Bao Phi is a nationally known performance poet living in the Twin Cities. While he’s performed for years, and has released two CDs of his spoken word, he’s just published his first book of poetry through Coffee House Press. It’s titled Sông I Sing.
Waiting for a Cyclo in the Hood
Twenty-Sixth Street, a one-way,
flows by my house, keeps going right
out of the hood before spilling into
Uptown: fertile delta of the young,
disturbingly hip, rich by no fault of their own,
nothing to do on a Saturday night but be beautiful.
I sit on the curb, far from lovely,
empty pocket’s distance from rich,
wishing I knew
which way to go.
Back in Viet Nam I could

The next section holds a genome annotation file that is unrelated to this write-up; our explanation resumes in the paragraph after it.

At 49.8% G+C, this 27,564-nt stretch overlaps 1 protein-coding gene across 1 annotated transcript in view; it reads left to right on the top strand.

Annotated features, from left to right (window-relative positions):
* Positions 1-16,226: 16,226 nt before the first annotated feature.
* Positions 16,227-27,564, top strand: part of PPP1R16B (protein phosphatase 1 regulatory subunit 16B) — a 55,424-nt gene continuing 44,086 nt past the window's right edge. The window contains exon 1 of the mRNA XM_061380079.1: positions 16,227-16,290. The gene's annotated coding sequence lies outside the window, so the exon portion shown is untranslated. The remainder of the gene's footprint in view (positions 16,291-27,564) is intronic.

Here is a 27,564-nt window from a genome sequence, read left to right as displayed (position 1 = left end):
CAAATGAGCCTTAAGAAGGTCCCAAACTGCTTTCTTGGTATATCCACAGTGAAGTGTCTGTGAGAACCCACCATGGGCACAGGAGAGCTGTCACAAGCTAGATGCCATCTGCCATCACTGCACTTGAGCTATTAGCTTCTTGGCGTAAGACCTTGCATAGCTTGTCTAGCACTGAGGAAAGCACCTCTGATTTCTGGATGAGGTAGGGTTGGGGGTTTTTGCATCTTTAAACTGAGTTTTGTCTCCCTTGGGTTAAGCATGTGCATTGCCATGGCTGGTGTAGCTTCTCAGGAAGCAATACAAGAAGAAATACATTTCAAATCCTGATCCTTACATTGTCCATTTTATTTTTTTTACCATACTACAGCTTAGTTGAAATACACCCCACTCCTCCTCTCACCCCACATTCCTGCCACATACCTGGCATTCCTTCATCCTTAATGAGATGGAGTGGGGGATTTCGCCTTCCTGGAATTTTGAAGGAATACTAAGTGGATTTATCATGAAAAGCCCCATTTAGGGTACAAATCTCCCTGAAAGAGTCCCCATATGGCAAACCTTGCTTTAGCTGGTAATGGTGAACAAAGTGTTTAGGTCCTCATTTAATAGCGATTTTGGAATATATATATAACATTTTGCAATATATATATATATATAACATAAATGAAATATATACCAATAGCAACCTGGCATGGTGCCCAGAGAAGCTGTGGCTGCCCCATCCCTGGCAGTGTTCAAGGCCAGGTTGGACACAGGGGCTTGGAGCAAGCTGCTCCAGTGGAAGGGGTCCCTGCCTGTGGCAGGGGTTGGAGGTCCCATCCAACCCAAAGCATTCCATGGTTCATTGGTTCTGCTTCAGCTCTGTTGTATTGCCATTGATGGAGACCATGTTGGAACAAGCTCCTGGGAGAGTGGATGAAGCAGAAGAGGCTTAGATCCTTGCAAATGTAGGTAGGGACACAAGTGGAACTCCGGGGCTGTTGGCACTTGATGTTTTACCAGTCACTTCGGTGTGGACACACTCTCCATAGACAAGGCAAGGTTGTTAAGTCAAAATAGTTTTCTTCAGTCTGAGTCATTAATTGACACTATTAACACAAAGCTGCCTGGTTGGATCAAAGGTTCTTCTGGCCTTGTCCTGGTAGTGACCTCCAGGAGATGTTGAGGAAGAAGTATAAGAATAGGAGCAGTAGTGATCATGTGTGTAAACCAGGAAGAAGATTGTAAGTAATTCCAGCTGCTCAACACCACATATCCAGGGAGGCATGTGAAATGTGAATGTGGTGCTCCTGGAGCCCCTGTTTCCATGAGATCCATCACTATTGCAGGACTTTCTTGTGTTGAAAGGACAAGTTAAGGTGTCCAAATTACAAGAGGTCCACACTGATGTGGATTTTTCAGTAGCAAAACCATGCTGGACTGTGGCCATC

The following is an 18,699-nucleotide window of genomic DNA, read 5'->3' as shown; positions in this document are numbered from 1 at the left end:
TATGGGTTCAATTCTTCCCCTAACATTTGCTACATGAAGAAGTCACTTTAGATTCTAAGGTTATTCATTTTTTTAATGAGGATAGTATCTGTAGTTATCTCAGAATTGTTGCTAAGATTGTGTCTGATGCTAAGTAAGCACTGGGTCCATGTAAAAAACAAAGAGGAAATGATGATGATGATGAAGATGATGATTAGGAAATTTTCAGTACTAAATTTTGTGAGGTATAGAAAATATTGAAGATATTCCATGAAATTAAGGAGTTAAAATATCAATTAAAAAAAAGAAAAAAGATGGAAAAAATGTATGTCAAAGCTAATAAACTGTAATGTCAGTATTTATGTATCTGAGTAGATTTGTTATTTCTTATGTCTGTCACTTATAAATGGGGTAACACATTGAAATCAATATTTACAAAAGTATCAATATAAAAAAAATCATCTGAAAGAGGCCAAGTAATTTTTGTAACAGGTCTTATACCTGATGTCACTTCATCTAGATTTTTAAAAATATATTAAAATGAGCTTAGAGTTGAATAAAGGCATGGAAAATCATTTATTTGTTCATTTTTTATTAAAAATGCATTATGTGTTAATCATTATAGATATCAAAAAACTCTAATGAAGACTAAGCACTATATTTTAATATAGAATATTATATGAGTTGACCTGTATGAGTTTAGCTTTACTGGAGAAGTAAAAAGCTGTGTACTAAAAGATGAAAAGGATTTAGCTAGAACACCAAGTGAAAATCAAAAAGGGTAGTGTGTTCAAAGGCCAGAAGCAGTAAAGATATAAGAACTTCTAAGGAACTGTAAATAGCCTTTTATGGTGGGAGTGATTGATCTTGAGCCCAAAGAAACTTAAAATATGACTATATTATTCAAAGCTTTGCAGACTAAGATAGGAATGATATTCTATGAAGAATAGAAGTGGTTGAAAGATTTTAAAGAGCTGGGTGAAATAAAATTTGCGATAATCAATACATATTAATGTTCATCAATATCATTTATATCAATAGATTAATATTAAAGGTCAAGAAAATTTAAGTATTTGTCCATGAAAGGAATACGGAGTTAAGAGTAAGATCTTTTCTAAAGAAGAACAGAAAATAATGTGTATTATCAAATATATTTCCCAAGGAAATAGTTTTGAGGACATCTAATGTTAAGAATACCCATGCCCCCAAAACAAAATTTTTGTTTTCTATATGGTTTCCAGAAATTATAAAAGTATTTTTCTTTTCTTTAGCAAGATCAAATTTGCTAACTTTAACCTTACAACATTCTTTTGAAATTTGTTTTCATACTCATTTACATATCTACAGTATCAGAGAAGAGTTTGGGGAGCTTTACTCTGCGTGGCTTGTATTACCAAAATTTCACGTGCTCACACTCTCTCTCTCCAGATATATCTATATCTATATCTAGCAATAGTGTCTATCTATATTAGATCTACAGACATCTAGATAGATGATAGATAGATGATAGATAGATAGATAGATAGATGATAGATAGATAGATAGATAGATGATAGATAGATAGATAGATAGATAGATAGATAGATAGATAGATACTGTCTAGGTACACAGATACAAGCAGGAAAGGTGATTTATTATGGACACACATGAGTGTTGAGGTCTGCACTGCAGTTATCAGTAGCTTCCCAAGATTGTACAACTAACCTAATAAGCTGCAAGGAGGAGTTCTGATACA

shout for a cyclo, hold up a fist of small đống
peel each dollar from the tension of my hand
and let them fly away to the Dopplar Effect,
one by one,
scream the words to Prince’s 1999 in two languages
and not once look behind me to see if the driver was whispering:
this street is one way, I can’t take you back
to where you came from, no matter how many American
dollar bills you give up
to the wind.
– “Waiting for a Cyclo in the Hood,” written by Bao Phi, as it appears in his collection of poetry Sông I Sing, published by Coffee House Press. Reprinted here with permission from the publisher.